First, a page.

2/4/2008
05:15 PM
George V. Hulme
George V. Hulme
Commentary

Microsoft, Yahoo, And OpenID

Now that it seems highly likely that Microsoft will acquire Yahoo (unless News Corp., or even Apple, start a bidding war), what will the impact be on OpenID -- if any?



Now that it seems highly likely that Microsoft will acquire Yahoo (unless News Corp., or even Apple, start a bidding war), what will the impact be on OpenID -- if any?One of the biggest boosts OpenID received lately was the backing of Yahoo, which would expose millions of potential users to the single sign-on service. Many for the first time.

Many may worry that Microsoft will move to stifle OpenID use. I don't think this will be the outcome.

First, Microsoft has expressed its intent to supporting OpenID. And at last year's RSA security conference, Gates went into great length as to how it is integrating OpenID with its CardSpace initiative, which helps to strengthen online authentication.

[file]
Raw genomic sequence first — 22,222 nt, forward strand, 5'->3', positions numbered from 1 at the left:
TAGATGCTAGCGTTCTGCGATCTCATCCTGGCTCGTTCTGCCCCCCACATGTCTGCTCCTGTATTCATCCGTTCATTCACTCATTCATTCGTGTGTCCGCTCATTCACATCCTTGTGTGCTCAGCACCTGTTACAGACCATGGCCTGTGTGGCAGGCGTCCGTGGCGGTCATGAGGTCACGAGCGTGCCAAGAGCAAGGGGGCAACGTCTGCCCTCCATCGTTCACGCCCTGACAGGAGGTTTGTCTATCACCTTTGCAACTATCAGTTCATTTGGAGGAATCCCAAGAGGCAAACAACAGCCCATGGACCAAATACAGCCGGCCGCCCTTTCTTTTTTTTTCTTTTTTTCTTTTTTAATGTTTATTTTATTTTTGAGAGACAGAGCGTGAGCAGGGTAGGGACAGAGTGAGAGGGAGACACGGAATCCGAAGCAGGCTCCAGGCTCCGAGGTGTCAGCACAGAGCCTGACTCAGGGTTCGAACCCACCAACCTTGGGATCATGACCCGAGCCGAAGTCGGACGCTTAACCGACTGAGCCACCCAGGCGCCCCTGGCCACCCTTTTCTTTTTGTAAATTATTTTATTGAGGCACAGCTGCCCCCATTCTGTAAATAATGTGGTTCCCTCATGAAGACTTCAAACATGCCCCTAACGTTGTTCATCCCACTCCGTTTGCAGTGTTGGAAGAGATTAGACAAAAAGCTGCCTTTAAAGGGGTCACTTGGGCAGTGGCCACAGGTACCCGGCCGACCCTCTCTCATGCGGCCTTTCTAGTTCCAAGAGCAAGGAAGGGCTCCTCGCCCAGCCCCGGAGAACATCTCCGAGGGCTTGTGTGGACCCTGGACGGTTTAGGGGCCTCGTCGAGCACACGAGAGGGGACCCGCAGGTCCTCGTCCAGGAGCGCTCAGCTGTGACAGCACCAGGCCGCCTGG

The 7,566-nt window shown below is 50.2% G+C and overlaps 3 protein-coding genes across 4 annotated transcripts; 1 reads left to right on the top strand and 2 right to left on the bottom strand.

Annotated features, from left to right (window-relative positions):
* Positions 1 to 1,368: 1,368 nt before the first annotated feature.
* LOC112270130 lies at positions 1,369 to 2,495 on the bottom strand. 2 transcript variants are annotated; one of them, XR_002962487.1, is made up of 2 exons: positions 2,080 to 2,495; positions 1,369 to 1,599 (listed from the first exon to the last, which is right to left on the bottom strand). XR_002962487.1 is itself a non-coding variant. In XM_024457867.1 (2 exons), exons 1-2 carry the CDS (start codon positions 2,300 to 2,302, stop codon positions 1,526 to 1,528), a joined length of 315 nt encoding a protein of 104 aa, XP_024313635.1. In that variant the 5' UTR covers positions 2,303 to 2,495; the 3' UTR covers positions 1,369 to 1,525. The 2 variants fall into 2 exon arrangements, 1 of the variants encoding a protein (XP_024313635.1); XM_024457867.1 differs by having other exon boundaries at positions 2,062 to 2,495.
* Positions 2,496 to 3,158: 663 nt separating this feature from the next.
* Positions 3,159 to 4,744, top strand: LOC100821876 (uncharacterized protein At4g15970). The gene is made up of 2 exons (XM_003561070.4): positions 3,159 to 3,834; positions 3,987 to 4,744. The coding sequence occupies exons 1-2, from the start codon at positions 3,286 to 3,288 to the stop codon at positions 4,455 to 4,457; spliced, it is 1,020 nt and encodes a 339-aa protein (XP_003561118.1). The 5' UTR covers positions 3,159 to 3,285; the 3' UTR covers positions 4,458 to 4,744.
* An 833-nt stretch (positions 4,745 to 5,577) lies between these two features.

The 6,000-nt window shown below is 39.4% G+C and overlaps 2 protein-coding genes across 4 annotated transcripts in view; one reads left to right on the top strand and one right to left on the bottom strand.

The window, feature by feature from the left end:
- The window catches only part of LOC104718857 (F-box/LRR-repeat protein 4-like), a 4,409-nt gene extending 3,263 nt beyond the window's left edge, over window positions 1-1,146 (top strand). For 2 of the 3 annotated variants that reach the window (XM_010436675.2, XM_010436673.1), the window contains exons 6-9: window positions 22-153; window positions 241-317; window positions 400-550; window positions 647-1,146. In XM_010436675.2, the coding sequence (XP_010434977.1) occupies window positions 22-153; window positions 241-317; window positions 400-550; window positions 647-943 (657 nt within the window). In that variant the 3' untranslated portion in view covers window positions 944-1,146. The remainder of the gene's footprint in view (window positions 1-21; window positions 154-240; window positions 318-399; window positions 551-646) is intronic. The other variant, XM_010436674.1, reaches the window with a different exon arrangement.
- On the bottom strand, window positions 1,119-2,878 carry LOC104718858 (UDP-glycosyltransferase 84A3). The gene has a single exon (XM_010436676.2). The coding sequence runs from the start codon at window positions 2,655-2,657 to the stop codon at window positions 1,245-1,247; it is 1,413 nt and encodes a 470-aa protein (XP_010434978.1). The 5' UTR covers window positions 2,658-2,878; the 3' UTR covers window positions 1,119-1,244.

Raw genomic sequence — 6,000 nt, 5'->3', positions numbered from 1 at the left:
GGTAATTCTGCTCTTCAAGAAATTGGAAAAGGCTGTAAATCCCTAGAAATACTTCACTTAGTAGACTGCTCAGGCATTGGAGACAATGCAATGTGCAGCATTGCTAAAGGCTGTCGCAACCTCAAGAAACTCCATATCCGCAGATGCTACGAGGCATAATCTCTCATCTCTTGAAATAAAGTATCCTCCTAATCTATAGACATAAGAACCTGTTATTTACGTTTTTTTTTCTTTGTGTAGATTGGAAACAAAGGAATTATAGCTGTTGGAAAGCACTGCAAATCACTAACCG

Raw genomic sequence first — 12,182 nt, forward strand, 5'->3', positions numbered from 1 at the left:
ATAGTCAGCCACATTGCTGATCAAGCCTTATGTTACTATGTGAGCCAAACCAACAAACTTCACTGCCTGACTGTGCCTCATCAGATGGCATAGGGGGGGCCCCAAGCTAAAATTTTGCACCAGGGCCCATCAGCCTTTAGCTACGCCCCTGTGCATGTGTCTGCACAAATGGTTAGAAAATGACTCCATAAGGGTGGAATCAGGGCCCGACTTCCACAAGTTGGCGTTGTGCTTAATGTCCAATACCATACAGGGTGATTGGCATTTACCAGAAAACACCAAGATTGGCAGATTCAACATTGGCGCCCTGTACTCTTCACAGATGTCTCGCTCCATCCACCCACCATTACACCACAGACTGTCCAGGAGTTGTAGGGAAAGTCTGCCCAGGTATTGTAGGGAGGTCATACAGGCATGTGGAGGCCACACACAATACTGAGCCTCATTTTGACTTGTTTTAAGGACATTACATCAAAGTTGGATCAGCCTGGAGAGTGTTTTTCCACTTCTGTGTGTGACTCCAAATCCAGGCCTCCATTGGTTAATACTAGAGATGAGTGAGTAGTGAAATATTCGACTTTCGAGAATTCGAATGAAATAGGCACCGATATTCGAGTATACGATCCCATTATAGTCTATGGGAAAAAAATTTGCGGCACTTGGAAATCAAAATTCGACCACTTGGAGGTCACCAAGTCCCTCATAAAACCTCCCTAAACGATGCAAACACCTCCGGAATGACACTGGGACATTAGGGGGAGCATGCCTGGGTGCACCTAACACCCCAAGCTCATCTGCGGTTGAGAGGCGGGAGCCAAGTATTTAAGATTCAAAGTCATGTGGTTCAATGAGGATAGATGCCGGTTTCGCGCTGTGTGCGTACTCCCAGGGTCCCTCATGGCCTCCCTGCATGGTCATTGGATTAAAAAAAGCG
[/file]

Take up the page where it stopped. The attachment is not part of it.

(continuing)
One of the central benefits of CardSpace is its identity selector. The identity selector makes it possible for users to select the credentials they want to provide to a requesting service, such as a Web site. While the Web site, or any other type of service requestor, can set requirements on the type of credentials they mandate for authentication, or access.

Supporting both Windows Live ID and OpenID would be a snap. So the most likely outcome, in the near term, will be all three logon systems will be supported -- Yahoo logon, Live ID, and Open ID. Eventually, Yahoo logon will vanish, leaving support for sites external to Microsoft properties to be able to accept both Live ID and Open ID.

Even the potential of merging both ID systems wouldn't be out of the question.

 

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